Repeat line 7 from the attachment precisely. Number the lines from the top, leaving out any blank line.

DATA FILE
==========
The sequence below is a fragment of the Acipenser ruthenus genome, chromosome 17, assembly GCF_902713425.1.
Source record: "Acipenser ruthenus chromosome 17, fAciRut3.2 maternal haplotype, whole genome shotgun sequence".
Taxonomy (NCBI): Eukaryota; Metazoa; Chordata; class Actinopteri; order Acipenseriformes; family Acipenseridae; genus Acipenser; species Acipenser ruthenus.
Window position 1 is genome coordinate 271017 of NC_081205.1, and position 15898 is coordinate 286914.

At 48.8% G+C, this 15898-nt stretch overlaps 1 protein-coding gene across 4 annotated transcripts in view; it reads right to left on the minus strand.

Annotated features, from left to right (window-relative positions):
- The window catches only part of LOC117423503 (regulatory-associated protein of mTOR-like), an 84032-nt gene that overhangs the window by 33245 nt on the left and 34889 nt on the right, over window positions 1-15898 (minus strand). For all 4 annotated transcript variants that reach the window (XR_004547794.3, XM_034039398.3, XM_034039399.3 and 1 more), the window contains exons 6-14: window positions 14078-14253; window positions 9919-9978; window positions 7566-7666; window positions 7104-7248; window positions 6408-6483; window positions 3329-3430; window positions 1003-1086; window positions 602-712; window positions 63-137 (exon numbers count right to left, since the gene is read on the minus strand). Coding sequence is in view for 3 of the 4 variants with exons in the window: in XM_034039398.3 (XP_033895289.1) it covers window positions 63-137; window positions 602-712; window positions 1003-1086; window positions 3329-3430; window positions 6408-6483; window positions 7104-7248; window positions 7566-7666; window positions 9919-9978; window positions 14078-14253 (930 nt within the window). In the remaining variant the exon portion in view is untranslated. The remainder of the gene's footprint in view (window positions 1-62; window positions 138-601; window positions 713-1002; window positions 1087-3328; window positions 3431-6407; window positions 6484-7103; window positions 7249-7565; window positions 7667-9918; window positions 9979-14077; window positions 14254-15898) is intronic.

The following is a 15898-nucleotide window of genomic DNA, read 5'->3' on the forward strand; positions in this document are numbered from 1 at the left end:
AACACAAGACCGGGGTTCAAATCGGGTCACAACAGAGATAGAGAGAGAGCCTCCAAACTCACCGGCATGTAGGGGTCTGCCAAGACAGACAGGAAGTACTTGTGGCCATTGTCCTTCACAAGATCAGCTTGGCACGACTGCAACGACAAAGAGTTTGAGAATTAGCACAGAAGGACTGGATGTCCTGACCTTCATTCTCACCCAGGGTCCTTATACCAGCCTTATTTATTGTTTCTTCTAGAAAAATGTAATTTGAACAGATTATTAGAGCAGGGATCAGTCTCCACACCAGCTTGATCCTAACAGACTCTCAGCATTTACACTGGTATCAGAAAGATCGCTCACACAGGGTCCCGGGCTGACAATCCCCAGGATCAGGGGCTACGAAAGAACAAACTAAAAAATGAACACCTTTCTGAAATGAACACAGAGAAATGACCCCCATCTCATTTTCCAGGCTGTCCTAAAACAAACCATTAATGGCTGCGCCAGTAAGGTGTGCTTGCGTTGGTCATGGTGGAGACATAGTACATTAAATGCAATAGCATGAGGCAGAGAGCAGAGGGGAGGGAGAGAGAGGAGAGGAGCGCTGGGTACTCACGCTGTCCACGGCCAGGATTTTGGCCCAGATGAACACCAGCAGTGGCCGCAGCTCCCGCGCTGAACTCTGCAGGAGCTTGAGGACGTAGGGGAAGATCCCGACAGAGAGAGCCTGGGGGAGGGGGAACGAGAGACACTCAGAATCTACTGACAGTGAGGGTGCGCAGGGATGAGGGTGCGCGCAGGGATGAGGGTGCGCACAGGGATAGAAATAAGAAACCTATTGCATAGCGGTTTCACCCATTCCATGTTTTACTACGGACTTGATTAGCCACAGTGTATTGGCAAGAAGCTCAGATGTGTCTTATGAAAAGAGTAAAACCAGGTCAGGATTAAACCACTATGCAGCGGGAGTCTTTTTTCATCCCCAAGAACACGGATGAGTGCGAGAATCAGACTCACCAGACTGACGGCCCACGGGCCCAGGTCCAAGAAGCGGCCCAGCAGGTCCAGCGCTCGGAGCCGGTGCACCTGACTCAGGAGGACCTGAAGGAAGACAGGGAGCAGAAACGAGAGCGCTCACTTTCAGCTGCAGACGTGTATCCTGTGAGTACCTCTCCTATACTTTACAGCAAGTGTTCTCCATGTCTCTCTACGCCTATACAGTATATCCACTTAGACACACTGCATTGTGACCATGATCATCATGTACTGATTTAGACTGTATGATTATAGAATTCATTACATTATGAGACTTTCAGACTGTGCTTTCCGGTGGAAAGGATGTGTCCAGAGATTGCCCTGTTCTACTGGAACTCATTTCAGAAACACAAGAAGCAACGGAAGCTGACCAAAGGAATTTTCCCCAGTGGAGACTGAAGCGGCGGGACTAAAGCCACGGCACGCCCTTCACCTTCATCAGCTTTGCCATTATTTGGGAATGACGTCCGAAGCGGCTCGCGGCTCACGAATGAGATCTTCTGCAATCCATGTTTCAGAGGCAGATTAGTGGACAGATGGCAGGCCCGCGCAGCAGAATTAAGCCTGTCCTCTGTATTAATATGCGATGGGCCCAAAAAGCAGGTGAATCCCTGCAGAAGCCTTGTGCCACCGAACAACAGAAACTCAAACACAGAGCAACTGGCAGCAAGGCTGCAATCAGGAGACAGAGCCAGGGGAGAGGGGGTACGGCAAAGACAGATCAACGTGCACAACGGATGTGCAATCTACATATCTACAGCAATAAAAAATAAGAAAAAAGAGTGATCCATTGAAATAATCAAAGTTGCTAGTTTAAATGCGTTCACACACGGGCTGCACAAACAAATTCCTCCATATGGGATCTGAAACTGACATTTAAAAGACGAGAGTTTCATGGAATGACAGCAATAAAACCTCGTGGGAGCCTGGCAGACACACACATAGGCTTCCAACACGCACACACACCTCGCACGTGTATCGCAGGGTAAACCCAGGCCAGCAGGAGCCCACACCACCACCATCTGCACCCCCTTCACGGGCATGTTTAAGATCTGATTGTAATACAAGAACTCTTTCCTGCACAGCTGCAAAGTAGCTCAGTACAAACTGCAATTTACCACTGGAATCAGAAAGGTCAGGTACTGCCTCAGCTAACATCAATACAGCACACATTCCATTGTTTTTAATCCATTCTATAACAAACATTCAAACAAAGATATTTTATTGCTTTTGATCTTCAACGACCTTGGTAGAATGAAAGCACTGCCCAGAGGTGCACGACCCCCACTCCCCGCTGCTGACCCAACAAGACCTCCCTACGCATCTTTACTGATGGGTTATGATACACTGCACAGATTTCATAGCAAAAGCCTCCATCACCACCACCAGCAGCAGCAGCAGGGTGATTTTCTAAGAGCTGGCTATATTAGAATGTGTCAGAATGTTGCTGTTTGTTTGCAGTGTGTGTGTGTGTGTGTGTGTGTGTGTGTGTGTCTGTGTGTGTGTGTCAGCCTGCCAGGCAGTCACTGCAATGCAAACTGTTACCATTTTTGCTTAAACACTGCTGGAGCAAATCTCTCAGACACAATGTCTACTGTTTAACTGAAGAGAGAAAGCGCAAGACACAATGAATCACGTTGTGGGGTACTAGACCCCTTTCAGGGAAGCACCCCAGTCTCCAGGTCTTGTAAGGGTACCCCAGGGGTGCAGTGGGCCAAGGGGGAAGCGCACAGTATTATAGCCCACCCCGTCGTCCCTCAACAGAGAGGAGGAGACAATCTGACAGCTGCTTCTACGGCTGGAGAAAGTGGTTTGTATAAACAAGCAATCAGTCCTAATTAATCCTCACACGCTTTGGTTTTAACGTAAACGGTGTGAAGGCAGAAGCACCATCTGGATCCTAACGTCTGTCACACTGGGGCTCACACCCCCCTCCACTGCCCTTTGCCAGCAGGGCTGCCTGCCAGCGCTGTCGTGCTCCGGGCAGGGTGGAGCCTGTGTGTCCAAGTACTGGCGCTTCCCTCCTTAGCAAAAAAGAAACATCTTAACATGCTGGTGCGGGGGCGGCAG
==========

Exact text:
- The window catches only part of LOC117423503 (regulatory-associated protein of mTOR-like), an 84032-nt gene that overhangs the window by 33245 nt on the left and 34889 nt on the right, over window positions 1-15898 (minus strand). For all 4 annotated transcript variants that reach the window (XR_004547794.3, XM_034039398.3, XM_034039399.3 and 1 more), the window contains exons 6-14: window positions 14078-14253; window positions 9919-9978; window positions 7566-7666; window positions 7104-7248; window positions 6408-6483; window positions 3329-3430; window positions 1003-1086; window positions 602-712; window positions 63-137 (exon numbers count right to left, since the gene is read on the minus strand). Coding sequence is in view for 3 of the 4 variants with exons in the window: in XM_034039398.3 (XP_033895289.1) it covers window positions 63-137; window positions 602-712; window positions 1003-1086; window positions 3329-3430; window positions 6408-6483; window positions 7104-7248; window positions 7566-7666; window positions 9919-9978; window positions 14078-14253 (930 nt within the window). In the remaining variant the exon portion in view is untranslated. The remainder of the gene's footprint in view (window positions 1-62; window positions 138-601; window positions 713-1002; window positions 1087-3328; window positions 3431-6407; window positions 6484-7103; window positions 7249-7565; window positions 7667-9918; window positions 9979-14077; window positions 14254-15898) is intronic.